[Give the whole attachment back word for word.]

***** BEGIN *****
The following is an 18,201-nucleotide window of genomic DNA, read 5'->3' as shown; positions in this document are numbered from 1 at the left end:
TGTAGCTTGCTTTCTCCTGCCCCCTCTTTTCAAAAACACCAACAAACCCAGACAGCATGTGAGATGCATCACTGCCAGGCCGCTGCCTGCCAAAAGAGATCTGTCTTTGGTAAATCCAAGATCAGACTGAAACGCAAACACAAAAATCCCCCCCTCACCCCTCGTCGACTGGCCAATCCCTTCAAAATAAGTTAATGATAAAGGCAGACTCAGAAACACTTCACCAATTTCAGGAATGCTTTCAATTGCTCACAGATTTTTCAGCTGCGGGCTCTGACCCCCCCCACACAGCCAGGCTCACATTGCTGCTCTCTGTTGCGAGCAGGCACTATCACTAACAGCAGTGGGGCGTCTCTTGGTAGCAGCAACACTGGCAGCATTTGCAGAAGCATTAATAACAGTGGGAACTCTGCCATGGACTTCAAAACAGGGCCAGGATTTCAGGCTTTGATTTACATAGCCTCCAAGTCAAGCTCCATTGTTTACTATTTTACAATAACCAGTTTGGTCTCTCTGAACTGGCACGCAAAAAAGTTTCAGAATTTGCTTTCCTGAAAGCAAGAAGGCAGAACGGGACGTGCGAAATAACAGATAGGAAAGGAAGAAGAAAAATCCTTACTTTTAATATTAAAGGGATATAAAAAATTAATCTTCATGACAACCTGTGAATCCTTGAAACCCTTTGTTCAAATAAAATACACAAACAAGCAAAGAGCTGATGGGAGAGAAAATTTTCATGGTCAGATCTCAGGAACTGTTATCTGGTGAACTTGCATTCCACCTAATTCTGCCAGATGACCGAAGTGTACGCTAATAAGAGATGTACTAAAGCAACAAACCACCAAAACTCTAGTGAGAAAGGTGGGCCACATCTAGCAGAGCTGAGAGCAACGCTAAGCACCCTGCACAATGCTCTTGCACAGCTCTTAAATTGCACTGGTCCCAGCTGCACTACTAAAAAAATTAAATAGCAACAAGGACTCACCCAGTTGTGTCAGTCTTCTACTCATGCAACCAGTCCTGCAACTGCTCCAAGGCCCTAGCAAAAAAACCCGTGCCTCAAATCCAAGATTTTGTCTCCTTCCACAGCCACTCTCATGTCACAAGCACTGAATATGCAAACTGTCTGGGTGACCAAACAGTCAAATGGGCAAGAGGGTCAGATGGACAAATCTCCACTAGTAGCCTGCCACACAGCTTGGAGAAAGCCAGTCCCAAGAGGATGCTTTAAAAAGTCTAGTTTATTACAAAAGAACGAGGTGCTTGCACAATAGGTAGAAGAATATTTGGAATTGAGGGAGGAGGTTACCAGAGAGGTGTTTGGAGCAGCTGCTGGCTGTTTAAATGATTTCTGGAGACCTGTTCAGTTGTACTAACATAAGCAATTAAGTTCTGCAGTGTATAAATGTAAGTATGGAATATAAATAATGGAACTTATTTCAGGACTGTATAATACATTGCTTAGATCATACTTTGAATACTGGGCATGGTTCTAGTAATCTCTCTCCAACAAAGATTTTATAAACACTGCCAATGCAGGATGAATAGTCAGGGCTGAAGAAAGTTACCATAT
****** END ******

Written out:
The following is an 18,201-nucleotide window of genomic DNA, read 5'->3' as shown; positions in this document are numbered from 1 at the left end:
TGTAGCTTGCTTTCTCCTGCCCCCTCTTTTCAAAAACACCAACAAACCCAGACAGCATGTGAGATGCATCACTGCCAGGCCGCTGCCTGCCAAAAGAGATCTGTCTTTGGTAAATCCAAGATCAGACTGAAACGCAAACACAAAAATCCCCCCCTCACCCCTCGTCGACTGGCCAATCCCTTCAAAATAAGTTAATGATAAAGGCAGACTCAGAAACACTTCACCAATTTCAGGAATGCTTTCAATTGCTCACAGATTTTTCAGCTGCGGGCTCTGACCCCCCCCACACAGCCAGGCTCACATTGCTGCTCTCTGTTGCGAGCAGGCACTATCACTAACAGCAGTGGGGCGTCTCTTGGTAGCAGCAACACTGGCAGCATTTGCAGAAGCATTAATAACAGTGGGAACTCTGCCATGGACTTCAAAACAGGGCCAGGATTTCAGGCTTTGATTTACATAGCCTCCAAGTCAAGCTCCATTGTTTACTATTTTACAATAACCAGTTTGGTCTCTCTGAACTGGCACGCAAAAAAGTTTCAGAATTTGCTTTCCTGAAAGCAAGAAGGCAGAACGGGACGTGCGAAATAACAGATAGGAAAGGAAGAAGAAAAATCCTTACTTTTAATATTAAAGGGATATAAAAAATTAATCTTCATGACAACCTGTGAATCCTTGAAACCCTTTGTTCAAATAAAATACACAAACAAGCAAAGAGCTGATGGGAGAGAAAATTTTCATGGTCAGATCTCAGGAACTGTTATCTGGTGAACTTGCATTCCACCTAATTCTGCCAGATGACCGAAGTGTACGCTAATAAGAGATGTACTAAAGCAACAAACCACCAAAACTCTAGTGAGAAAGGTGGGCCACATCTAGCAGAGCTGAGAGCAACGCTAAGCACCCTGCACAATGCTCTTGCACAGCTCTTAAATTGCACTGGTCCCAGCTGCACTACTAAAAAAATTAAATAGCAACAAGGACTCACCCAGTTGTGTCAGTCTTCTACTCATGCAACCAGTCCTGCAACTGCTCCAAGGCCCTAGCAAAAAAACCCGTGCCTCAAATCCAAGATTTTGTCTCCTTCCACAGCCACTCTCATGTCACAAGCACTGAATATGCAAACTGTCTGGGTGACCAAACAGTCAAATGGGCAAGAGGGTCAGATGGACAAATCTCCACTAGTAGCCTGCCACACAGCTTGGAGAAAGCCAGTCCCAAGAGGATGCTTTAAAAAGTCTAGTTTATTACAAAAGAACGAGGTGCTTGCACAATAGGTAGAAGAATATTTGGAATTGAGGGAGGAGGTTACCAGAGAGGTGTTTGGAGCAGCTGCTGGCTGTTTAAATGATTTCTGGAGACCTGTTCAGTTGTACTAACATAAGCAATTAAGTTCTGCAGTGTATAAATGTAAGTATGGAATATAAATAATGGAACTTATTTCAGGACTGTATAATACATTGCTTAGATCATACTTTGAATACTGGGCATGGTTCTAGTAATCTCTCTCCAACAAAGATTTTATAAACACTGCCAATGCAGGATGAATAGTCAGGGCTGAAGAAAGTTACCATAT